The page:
US6046211 *May 6, 1998Apr 4, 2000G.D. Searle & Co.Amidino derivatives useful as nitric oxide synthase inhibitors
US6071906 *Jul 28, 1998Jun 6, 2000G. D. Searle & Co.Inhibits or modulates the inducible isoform of nitric oxide synthase over the the constitutive isoforms; antiarthritic, -diabetic, ischemic, thrombosis agents; cardiovascular disorders; toxic shock syndrome; autoimmune diseases
US6103230 *Oct 2, 1998Aug 15, 2000University Of Pittsburgh Of The Commonwealth System Of Higher EducationMethods for promoting wound healing and treating transplant-associated vasculopathy
US6133306 *Dec 14, 1998Oct 17, 2000The General Hospital CorporationMethods of inhibiting neurodegerative diseases
US6136829 *Jul 19, 1999Oct 24, 2000G.D. Searle & Co.Nitric oxide synthetase inhibitors
US6194453Dec 21, 1998Feb 27, 2001Calyx Therapeutics, Inc.Antiinflammatory agents; therapy for immunology conditions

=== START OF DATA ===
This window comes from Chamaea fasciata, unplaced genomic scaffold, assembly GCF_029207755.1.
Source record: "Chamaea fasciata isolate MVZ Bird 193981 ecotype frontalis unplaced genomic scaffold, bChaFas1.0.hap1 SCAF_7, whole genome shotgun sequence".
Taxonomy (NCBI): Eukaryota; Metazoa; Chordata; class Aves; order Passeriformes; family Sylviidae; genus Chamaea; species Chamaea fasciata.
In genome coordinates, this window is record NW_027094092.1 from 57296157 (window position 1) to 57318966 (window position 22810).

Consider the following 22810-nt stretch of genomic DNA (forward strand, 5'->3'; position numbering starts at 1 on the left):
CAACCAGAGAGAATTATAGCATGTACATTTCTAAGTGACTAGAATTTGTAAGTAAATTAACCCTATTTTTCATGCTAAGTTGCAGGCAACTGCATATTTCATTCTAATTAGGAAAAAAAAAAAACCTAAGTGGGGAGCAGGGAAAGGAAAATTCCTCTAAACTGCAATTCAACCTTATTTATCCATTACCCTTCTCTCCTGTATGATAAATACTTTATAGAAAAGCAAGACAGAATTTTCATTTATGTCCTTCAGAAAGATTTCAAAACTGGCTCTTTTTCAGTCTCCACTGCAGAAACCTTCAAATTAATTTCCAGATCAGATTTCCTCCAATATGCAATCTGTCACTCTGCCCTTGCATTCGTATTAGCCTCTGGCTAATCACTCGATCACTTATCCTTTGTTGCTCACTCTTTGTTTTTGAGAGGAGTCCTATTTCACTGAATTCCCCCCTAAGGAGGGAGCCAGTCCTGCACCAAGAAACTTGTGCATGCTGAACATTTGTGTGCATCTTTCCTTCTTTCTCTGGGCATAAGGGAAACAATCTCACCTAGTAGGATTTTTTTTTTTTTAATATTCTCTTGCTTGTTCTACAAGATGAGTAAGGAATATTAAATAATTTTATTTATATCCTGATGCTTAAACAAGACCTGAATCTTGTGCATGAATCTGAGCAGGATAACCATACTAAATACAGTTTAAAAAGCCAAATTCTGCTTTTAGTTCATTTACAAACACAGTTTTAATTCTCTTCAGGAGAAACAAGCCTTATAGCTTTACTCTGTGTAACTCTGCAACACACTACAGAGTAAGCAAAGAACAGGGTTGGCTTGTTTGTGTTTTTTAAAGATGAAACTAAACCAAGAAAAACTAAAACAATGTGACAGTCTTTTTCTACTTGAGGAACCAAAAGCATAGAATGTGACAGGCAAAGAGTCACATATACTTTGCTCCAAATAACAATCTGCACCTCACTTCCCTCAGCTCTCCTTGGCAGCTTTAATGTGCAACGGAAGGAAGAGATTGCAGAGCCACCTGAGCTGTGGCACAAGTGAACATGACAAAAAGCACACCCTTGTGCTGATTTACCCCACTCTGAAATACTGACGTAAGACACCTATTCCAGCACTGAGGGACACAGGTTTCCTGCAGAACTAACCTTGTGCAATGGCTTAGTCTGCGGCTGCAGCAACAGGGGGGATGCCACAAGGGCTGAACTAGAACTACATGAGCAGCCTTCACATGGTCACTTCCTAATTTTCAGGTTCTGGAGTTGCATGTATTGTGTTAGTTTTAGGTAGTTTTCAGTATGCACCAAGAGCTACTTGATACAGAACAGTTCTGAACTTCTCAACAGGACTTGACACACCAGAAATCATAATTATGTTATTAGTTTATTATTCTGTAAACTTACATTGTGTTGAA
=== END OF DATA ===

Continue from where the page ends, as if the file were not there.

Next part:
US6344473Aug 7, 2000Feb 5, 2002G.D. Searle & Co.Imidazoles useful as nitric oxide synthase inhibitors
US6346519Jul 8, 1999Feb 12, 2002Advanced Medical InstrumentsMethod and composition for treating arthritis
US6448286Jul 28, 1998Sep 10, 2002G.D. Searle & Co.Imino pyrrolidine derivatives useful as nitric oxide synthase inhibitors
US6489323Jun 10, 1999Dec 3, 2002G.D. Searle & Co.Inhibiting no production from l-arginine, as seen in disease states such as arthritis and systemic hypotension associated with septic and/or toxic shock
US6555702Apr 3, 1998Apr 29, 2003Calyx Therapeutics, Inc.Beta-cyanostyrene derivatives to treat inflammation, immunological diseases, or diabetes.
US6573299Sep 20, 1999Jun 3, 2003Advanced Medical InstrumentsMethod and compositions for treatment of the aging eye
US7282225Sep 27, 2006Oct 16, 2007Occular Technologies, Inc.Composition and methods for improving retinal health